As nationwide protests cause a rare tremor in Russian politics, it is a reminder to Putin that the electorate may not be as docile as many assumed.
Russians wake up to politics again
Nationwide protests across Russia yesterday were reminiscent of another political turning point for the country, when president-elect Boris Yeltsin faced down the August 1991 coup attempt by generals opposed to perestroika. Many would argue that despite that victory for democracy, the old Soviet apparatchik class regained power anyway in the form of Yeltsin's successor, Vladimir Putin, the dominant force in Russian politics for more than a decade.
The growing popular protests since parliamentary elections last Sunday are the greatest threat to date to Mr Putin's hegemony. Amid widespread allegations of fraud and a crackdown on election monitors, Mr Putin's party won less than 50 per cent of the vote, less than was expected.
Indeed, the ruling United Russia party has seen its brand plummet in recent weeks, now commonly known as "party of swindlers and thieves", a term coined by the blogger Aleksei Navalny. His cutting prose has been a rallying cry for protesters and landed him in jail last week.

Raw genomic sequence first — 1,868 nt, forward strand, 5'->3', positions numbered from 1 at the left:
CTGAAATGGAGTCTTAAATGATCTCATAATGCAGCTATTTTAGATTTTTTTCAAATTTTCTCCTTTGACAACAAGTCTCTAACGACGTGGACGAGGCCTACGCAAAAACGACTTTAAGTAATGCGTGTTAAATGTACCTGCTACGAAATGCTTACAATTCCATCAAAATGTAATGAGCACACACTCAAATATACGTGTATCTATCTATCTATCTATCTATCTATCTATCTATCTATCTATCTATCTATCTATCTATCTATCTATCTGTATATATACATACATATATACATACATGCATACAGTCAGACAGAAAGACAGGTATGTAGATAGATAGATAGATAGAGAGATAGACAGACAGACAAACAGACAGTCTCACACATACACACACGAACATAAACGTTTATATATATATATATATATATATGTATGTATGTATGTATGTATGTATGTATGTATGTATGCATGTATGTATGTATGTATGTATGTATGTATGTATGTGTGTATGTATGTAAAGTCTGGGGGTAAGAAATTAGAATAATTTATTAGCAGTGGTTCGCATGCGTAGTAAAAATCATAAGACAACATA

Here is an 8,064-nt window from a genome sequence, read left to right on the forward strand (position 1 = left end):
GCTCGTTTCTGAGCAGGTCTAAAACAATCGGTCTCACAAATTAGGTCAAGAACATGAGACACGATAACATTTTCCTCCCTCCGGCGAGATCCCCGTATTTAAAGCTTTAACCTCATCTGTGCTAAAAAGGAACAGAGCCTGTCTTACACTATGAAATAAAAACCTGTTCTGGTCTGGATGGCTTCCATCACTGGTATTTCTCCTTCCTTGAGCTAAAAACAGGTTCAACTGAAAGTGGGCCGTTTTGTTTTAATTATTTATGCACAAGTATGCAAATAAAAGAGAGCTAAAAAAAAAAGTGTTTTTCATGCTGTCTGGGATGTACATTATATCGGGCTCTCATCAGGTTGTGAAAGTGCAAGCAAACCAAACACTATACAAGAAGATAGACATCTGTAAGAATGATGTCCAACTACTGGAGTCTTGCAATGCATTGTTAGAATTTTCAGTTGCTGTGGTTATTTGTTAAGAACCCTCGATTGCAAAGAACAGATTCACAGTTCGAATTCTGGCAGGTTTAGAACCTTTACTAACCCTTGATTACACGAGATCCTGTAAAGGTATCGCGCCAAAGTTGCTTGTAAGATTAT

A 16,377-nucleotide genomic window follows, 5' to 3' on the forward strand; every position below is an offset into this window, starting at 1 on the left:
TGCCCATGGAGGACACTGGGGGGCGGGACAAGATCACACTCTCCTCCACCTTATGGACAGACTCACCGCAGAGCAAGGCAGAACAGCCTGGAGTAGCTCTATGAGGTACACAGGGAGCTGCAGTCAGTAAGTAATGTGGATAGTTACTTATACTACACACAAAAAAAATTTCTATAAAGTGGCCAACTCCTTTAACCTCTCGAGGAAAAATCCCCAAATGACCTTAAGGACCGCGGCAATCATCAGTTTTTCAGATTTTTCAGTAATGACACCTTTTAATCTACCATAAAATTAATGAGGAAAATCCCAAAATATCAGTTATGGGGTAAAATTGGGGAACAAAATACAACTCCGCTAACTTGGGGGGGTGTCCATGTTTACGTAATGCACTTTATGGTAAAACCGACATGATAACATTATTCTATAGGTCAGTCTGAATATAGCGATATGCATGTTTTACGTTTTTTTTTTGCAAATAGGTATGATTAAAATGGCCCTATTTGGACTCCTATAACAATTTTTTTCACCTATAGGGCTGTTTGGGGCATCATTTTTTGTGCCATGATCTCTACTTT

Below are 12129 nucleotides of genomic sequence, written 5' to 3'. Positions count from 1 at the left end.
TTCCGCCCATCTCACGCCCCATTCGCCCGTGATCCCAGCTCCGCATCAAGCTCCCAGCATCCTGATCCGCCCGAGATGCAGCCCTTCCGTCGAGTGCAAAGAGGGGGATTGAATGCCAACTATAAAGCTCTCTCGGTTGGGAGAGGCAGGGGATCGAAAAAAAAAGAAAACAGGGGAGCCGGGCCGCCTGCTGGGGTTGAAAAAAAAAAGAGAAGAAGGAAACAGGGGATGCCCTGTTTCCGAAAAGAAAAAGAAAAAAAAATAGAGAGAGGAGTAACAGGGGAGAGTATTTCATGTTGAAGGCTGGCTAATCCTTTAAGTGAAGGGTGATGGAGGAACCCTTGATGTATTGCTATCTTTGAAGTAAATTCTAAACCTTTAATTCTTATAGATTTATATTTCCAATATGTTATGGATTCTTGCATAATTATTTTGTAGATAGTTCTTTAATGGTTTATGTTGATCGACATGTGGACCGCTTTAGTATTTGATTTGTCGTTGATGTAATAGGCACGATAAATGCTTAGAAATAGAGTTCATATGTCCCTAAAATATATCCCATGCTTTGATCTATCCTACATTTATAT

Why has a meaningful opposition been so long dormant? Partly, ambivalence. In recent years, Russia has reaped the rewards of high oil prices. In contrast to the days of communism, store shelves are fully stocked, earning power is higher and the average citizen has the ability to travel and study like never before. Opposition figures such as the chess champion Garry Kasparov have often appeared to be high-minded irrelevancies.
For the first time in decades, critics including Mr Navalny have brought the opposition into the street. Economic concerns are mounting, corruption is almost palpable and Mr Putin's largely unopposed run to return to the presidency reeks of a personality cult.
Mr Navalny's prediction, told to the Russian edition of Esquire magazine, is that "revolution is inevitable". He may be right, but that would be a long, probably bloody road. The Kremlin fielded 50,000 security troops yesterday and, more frightening to many Russians, Mr Putin's Noshi youth group is known for its quasi-Nazi accoutrements and violent street attacks.
The staying power of these protesters remains to be seen. But as people from the Middle East to the United States have demonstrated in 2011, dormant political ideals can roar into life. Leaders who choose to ignore demands for legitimate reforms do so at their own peril.